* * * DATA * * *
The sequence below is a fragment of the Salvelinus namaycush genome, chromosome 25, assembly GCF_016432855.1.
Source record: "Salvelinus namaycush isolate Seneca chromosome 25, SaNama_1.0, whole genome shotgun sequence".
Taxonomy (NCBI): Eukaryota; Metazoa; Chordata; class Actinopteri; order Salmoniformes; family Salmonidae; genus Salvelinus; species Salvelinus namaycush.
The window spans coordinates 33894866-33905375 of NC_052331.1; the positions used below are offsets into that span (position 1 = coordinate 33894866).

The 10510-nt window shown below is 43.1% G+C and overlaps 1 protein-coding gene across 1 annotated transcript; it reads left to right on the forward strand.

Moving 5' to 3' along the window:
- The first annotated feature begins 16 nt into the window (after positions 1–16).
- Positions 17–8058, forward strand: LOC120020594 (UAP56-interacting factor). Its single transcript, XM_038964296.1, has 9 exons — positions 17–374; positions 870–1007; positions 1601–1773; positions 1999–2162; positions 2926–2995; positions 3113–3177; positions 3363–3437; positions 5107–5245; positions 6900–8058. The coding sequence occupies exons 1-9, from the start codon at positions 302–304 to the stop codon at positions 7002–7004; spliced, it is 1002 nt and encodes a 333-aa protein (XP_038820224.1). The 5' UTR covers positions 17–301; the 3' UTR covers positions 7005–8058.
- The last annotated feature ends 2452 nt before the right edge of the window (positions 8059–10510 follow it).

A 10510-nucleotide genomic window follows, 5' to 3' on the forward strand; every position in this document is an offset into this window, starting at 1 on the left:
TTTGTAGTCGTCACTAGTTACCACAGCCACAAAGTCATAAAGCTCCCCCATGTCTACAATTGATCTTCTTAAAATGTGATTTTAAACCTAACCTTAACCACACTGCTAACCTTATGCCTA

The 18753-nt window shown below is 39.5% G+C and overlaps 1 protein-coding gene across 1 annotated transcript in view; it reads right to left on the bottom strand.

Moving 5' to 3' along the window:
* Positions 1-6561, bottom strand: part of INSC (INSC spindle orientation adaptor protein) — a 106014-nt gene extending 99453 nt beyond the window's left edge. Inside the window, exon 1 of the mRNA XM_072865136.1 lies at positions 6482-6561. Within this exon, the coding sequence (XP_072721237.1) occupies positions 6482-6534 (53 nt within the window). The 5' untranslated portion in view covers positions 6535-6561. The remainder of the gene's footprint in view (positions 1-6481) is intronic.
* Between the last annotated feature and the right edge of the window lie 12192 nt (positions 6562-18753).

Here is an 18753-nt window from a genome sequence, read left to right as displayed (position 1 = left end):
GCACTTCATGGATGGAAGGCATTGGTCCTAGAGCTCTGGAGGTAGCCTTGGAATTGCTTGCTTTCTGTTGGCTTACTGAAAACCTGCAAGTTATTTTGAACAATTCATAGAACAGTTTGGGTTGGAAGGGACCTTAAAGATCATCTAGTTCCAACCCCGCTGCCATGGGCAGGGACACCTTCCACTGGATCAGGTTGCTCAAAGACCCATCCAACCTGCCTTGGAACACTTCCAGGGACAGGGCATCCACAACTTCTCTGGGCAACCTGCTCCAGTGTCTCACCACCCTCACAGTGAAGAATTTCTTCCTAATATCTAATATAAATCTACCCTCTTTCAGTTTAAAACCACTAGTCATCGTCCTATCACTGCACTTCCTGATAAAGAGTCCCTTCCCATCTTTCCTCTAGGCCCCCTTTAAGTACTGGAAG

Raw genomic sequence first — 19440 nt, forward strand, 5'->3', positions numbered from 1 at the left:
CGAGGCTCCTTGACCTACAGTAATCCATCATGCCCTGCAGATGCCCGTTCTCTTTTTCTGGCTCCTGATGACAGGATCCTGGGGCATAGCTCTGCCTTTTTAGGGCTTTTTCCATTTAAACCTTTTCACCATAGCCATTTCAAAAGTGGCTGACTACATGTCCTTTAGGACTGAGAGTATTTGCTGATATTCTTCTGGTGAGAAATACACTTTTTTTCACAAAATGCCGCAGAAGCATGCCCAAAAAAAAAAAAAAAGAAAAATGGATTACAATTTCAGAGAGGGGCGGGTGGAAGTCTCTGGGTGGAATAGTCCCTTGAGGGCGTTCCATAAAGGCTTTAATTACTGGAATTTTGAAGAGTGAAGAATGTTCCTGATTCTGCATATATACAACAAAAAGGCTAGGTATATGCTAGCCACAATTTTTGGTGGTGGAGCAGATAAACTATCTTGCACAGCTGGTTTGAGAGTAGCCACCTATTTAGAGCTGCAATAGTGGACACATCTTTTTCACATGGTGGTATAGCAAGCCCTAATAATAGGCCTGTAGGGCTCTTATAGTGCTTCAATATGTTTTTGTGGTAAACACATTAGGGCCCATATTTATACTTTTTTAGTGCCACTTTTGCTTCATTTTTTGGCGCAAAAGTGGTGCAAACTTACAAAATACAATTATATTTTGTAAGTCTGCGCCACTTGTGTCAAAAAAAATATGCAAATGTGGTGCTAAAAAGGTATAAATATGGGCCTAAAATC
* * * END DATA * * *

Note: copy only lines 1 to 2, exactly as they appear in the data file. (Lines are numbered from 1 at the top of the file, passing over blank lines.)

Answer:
The sequence below is a fragment of the Salvelinus namaycush genome, chromosome 25, assembly GCF_016432855.1.
Source record: "Salvelinus namaycush isolate Seneca chromosome 25, SaNama_1.0, whole genome shotgun sequence".